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Capital Goods/Industrials: Aerospace & Defense Electronics - 2007

Steven Binder, 49, who holds the top spot for a ninth year in a row, is hailed by one money manager for his “unparalleled industry knowledge and contacts.”

Steven Binder

First Team

Steven Binder

Bear Stearns

Second Team

Robert Stallard, BofA

Third Team

Douglas Harned, Sanford C. Bernstein

Runners-Up

Joseph Campbell Jr., Lehman; Heidi Wood, Morgan Stanley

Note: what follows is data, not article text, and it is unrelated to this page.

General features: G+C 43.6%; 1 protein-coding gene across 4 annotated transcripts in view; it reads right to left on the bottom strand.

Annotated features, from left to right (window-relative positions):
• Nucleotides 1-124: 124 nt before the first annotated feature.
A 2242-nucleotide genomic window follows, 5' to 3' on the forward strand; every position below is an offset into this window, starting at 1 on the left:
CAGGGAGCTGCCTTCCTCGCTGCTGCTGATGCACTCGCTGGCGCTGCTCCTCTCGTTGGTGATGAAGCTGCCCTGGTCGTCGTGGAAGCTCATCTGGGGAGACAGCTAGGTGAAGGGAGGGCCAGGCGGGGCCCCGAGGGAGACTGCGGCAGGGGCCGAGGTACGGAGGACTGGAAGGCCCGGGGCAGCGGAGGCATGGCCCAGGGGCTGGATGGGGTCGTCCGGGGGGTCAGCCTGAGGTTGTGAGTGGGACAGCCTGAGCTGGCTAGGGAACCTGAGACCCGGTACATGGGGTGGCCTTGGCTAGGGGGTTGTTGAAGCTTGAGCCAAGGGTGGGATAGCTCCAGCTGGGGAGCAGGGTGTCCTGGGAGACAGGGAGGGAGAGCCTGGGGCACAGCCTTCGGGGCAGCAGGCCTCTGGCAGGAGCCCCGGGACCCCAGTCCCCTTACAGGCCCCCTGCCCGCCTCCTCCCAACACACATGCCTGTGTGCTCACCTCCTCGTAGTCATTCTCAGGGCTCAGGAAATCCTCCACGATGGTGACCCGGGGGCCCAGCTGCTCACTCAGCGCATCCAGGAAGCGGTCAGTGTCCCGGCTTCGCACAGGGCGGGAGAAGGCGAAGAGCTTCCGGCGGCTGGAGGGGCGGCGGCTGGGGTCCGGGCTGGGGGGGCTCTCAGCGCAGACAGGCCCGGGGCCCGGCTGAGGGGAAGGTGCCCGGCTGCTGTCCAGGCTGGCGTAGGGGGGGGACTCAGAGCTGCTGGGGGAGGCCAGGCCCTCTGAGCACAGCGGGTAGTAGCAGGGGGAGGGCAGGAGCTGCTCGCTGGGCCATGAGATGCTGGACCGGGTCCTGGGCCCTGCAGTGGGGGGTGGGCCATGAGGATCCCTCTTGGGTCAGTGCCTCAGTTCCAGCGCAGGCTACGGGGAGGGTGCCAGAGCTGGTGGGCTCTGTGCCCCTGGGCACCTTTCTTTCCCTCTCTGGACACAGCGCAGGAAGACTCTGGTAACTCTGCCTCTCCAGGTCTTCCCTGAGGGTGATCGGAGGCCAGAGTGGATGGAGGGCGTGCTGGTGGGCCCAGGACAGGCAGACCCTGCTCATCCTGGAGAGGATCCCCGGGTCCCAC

Steven Binder, 49, who holds the top spot for a ninth year in a row, is hailed by one money manager for his “unparalleled industry knowledge and contacts.” In September 2006 his network of sources prompted the Bear Stearns analyst to predict that Airbus’s introduction of its A380 superjumbo plane, from conglomerate European Aeronautic Defense and Space Co., would suffer further delays (it was already more than a year behind schedule), thus sparking increased interest in rival Boeing Co.’s 787 Dreamliner. One month later Airbus announced additional delays, and Chicago-based Boeing soon received big orders from Germany’s Lufthansa, India’s Jet Airways and others. Boeing stock skyrocketed 47.2 percent by late July, from $72.87 to $107.23, before getting caught up in the broad market rout; in mid-September the shares were trading at $99.35. Clients consider Robert Stallard, who repeats at No. 2, a “valuable resource” and an “excellent stock picker,” citing the Banc of America Securities analyst’s long-standing bullish stance on Rockwell Collins, a key supplier to Boeing. First recommended in October 2003, shares of the Cedar Rapids, Iowa–based aviation-electronics maker rose 31.6 percent for the 12 months ended mid-September; during the same period the sector advanced 26.9 percent. A runner-up last year, Douglas Harned of Sanford C. Bernstein takes third. In January 2005 the former aviation industry consultant launched coverage of Lockheed Martin Corp. with an outperform, at $54.21, reasoning that the Bethesda, Maryland–based defense supplier’s aircraft programs would continue to win government contracts. He was right. Through mid-September 2007 the stock had outperformed the index by 21.4 percentage points.

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